Case management is a core HIV health service that focuses on service coordination—the seamless access to an array of integrated services. Integration aims to reduce barriers to medical care. In the busy HIV health services environment, inadequate documentation of case management activities limits the capacity of stakeholders to know what happens during care encounters. This study used theory and qualitative inquiry to uncover best practices that support optimal case management documentation. Two research questions guided the inquiry: What principles should arise in higher order cognitive functioning among case managers during client encounters? What characteristics of a system level approach to care encounter documentation reinforces case management critical thinking skills? The study settings included two, Northeast Florida, Ryan White funded organizations. Findings indicated that the confluence of intrapersonal, interpersonal, organizational, community, and policy factors support more rather than less robust case management documentation. A multi-tired approach to documentation of services rendered is no panacea. However, it offers a useful framework for defining stakeholders’ roles and expectations and monitoring the performance of activities. Disseminating these findings in the local Ryan White network and the public domain may trigger dialog and more research about the preservation and effective use of documentation skills.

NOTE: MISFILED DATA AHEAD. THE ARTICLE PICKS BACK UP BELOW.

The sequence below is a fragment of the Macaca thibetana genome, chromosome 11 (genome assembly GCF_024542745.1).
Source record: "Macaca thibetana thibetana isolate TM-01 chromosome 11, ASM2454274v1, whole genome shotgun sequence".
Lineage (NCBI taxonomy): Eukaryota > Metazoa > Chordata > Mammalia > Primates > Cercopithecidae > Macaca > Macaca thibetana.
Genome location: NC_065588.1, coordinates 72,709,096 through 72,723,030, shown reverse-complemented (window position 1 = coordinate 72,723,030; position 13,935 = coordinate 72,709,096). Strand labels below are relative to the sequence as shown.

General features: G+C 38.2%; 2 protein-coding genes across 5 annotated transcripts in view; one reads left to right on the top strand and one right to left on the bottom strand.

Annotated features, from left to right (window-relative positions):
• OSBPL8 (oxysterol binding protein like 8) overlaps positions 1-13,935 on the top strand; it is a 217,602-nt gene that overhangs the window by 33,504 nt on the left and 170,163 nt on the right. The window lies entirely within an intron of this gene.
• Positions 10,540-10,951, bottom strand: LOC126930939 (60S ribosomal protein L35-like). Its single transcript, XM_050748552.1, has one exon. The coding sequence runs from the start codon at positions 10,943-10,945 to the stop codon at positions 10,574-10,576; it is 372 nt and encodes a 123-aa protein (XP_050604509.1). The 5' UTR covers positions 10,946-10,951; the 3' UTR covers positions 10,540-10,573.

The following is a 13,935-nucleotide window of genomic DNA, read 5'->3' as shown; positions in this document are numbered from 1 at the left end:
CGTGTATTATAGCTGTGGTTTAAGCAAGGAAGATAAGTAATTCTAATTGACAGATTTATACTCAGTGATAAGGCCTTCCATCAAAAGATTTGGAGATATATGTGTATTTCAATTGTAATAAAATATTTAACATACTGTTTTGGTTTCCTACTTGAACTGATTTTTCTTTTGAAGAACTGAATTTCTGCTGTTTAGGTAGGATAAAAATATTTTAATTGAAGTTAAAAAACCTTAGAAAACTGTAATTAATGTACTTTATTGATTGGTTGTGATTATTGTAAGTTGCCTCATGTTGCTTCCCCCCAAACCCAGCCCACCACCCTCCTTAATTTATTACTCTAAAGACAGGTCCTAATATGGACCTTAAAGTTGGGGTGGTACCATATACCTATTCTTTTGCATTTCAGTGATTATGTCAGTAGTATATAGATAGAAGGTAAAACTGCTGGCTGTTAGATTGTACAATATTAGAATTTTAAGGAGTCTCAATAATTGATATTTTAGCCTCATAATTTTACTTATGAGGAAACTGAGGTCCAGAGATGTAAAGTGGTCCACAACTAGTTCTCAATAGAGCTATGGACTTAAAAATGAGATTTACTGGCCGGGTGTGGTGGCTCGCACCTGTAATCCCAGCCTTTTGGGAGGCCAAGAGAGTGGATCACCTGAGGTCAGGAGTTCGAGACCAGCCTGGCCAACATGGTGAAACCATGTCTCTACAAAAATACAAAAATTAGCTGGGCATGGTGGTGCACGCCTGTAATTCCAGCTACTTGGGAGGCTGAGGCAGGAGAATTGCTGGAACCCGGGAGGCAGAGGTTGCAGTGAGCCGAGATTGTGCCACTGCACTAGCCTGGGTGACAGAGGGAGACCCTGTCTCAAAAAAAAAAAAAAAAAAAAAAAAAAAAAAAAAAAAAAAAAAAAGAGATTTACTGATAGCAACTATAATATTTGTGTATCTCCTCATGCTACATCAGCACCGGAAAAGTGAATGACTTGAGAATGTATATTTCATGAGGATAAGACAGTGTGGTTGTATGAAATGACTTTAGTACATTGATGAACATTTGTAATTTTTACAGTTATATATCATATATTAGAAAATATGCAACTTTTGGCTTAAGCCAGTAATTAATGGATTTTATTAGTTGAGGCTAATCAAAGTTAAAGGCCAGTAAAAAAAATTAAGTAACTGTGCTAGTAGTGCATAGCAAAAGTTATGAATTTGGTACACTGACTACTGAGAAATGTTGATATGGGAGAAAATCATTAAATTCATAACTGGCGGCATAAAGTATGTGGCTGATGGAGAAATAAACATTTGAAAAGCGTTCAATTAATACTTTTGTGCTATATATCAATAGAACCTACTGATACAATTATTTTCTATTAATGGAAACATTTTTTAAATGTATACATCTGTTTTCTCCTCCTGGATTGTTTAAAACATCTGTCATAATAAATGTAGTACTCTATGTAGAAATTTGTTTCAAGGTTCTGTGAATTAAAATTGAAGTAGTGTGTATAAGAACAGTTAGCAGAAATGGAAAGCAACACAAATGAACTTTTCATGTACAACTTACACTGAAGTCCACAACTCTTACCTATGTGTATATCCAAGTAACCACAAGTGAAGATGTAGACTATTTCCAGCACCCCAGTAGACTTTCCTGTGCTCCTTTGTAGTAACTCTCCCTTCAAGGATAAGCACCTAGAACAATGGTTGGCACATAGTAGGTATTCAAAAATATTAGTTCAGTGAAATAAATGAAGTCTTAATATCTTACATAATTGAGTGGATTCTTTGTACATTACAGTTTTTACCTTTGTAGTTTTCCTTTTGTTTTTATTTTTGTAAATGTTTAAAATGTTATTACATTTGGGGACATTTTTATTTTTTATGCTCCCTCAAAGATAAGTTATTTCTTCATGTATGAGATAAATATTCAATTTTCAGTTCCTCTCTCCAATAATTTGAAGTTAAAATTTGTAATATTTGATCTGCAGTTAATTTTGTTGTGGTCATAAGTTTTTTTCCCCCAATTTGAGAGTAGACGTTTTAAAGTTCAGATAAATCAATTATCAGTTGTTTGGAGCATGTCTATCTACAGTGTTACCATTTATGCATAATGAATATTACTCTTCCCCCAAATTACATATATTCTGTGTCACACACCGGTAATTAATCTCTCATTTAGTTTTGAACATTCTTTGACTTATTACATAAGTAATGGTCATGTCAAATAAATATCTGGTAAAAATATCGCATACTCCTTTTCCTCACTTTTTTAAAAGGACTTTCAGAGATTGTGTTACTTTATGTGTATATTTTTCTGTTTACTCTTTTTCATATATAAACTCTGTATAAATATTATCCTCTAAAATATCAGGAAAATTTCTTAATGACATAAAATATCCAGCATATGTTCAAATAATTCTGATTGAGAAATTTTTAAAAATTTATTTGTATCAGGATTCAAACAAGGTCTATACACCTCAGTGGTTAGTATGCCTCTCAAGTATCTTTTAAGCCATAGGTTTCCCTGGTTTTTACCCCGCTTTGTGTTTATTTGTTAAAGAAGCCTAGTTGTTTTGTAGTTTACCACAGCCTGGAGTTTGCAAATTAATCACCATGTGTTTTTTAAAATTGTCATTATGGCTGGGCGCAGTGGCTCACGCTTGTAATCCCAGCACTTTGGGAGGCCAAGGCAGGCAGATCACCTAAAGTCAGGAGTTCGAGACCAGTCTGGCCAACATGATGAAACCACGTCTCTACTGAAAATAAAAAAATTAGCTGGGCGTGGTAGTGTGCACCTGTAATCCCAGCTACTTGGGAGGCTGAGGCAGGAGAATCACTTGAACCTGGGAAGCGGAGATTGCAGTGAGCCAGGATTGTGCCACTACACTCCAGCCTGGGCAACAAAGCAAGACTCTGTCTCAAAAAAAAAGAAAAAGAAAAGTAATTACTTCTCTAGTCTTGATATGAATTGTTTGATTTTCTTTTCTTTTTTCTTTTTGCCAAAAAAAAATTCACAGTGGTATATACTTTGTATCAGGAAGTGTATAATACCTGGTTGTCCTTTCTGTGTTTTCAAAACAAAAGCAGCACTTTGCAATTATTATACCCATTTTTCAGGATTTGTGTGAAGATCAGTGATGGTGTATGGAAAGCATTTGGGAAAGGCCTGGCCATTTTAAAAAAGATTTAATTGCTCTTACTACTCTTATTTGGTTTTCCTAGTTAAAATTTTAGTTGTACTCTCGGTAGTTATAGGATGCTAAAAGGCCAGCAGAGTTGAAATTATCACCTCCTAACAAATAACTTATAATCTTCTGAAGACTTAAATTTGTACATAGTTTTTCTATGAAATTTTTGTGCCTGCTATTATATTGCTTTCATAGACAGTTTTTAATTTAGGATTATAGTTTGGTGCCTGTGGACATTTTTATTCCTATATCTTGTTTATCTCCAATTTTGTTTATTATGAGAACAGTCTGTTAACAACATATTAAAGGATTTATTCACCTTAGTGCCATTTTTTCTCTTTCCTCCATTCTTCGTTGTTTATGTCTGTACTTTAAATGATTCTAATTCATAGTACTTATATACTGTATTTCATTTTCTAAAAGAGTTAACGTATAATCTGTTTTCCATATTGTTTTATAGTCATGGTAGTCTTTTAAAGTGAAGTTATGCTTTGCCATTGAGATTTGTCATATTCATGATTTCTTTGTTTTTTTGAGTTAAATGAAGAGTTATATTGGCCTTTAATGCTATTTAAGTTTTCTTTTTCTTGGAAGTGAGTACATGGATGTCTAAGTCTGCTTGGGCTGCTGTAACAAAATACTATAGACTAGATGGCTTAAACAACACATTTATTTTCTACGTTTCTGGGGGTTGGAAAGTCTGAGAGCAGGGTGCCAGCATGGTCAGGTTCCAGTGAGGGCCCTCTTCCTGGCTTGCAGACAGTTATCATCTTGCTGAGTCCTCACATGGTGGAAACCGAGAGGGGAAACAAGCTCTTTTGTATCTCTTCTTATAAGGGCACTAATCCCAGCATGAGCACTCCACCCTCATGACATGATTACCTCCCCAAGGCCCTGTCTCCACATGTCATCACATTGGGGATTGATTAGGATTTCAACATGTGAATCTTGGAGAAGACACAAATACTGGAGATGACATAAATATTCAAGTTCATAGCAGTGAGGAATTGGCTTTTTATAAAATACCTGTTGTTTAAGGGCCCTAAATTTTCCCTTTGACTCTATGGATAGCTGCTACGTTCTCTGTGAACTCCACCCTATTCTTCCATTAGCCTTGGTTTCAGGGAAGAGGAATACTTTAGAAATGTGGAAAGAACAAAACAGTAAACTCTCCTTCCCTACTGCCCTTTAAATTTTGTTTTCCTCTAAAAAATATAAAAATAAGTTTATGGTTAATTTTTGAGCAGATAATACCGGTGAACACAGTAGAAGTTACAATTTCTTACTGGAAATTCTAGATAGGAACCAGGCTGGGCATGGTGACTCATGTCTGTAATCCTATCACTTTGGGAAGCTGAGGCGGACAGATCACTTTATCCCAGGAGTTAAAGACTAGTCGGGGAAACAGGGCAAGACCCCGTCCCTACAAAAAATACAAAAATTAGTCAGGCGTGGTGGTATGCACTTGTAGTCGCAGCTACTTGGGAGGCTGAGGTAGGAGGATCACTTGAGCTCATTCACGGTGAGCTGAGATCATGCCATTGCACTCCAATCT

Watts, Graham F. Sr; Prince, Angela E.; Vaughan, Heather; Watts, Porschia McCray; and Parker, Beth
"Lessons from the Field: A Systems Thinking Approach for Case Management Documentation,"
Florida Public Health Review: Vol. 16, Article 11.
Available at: https://digitalcommons.unf.edu/fphr/vol16/iss1/11